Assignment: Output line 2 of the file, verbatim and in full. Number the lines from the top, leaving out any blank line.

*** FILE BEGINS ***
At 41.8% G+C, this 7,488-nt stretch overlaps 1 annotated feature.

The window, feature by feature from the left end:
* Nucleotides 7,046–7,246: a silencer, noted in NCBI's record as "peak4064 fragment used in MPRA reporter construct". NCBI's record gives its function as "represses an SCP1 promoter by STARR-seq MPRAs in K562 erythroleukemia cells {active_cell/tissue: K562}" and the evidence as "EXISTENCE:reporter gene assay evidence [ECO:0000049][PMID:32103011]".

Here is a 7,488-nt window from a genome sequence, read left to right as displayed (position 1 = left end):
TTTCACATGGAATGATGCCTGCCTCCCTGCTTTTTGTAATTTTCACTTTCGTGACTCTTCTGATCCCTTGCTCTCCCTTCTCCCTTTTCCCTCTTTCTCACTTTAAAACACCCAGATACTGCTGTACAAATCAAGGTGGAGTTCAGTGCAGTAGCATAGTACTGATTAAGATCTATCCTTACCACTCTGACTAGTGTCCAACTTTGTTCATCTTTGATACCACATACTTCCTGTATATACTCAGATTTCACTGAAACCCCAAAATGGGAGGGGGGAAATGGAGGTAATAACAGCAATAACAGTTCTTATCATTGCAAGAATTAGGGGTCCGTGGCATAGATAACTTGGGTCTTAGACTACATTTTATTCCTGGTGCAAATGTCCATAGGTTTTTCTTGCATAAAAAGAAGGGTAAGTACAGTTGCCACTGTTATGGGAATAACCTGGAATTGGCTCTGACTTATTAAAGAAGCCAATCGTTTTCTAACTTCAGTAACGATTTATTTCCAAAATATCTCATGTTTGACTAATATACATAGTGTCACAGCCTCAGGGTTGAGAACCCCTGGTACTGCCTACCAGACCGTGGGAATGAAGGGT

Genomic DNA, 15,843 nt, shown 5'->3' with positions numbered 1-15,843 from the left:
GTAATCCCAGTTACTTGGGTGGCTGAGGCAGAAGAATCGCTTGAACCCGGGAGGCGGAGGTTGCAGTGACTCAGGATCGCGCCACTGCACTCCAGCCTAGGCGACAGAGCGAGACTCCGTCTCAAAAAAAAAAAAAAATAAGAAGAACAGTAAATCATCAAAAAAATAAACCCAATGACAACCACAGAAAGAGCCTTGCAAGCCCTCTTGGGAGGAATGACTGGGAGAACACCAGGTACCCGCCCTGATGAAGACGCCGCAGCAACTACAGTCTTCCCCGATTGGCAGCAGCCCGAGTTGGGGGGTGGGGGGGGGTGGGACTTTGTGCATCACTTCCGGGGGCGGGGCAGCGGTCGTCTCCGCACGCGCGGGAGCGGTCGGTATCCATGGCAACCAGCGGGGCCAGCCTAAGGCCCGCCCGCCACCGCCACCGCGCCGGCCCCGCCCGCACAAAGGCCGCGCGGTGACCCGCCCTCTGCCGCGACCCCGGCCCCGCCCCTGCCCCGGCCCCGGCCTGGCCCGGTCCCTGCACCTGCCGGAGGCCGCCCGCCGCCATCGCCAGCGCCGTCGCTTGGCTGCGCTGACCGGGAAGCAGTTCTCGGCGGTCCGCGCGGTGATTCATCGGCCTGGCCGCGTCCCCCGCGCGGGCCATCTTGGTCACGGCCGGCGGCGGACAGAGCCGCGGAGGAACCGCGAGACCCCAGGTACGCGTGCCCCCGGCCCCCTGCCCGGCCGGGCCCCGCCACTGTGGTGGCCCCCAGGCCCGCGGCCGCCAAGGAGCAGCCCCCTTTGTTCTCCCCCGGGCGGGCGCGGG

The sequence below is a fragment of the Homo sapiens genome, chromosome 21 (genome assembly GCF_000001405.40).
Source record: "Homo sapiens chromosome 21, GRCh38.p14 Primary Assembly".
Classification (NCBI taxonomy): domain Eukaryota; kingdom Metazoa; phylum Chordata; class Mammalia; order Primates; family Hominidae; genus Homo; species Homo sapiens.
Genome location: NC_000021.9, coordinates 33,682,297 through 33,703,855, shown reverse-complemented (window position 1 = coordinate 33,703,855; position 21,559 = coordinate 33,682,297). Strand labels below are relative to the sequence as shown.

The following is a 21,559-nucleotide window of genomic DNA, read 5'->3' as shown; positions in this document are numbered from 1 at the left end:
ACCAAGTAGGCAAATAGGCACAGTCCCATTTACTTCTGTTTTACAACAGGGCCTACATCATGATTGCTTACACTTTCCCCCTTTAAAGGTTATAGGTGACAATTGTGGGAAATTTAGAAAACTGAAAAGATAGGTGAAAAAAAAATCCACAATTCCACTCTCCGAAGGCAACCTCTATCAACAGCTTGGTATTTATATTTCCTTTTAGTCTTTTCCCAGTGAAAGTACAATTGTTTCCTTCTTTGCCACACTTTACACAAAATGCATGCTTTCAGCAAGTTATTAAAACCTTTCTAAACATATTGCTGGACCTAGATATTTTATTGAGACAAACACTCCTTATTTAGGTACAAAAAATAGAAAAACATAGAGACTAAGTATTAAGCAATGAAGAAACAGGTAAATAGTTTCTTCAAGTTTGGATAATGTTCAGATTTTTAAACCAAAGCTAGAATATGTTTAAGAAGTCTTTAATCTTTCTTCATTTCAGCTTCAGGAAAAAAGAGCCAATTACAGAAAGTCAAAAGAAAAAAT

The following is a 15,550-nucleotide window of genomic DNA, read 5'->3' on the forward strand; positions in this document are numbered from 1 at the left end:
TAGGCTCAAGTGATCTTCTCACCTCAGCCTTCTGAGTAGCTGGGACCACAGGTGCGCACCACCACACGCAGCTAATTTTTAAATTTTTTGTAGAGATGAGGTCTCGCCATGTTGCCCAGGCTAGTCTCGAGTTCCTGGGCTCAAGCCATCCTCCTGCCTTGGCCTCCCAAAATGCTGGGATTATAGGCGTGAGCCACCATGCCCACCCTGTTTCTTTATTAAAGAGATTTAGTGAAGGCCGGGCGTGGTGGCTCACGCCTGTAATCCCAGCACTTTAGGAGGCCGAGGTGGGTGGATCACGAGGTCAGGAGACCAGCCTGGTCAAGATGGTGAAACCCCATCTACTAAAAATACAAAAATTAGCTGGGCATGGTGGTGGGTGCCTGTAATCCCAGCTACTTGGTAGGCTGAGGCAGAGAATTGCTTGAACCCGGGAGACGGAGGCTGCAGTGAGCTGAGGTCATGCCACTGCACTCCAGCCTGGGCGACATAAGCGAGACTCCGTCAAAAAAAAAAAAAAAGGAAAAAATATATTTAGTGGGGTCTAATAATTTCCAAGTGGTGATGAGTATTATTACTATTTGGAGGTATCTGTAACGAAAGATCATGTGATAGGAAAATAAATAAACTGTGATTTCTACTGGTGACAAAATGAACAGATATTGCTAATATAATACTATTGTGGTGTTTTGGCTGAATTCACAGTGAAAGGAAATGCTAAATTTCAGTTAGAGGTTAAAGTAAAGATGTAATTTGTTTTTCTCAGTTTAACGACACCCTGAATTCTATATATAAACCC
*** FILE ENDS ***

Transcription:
The window, feature by feature from the left end: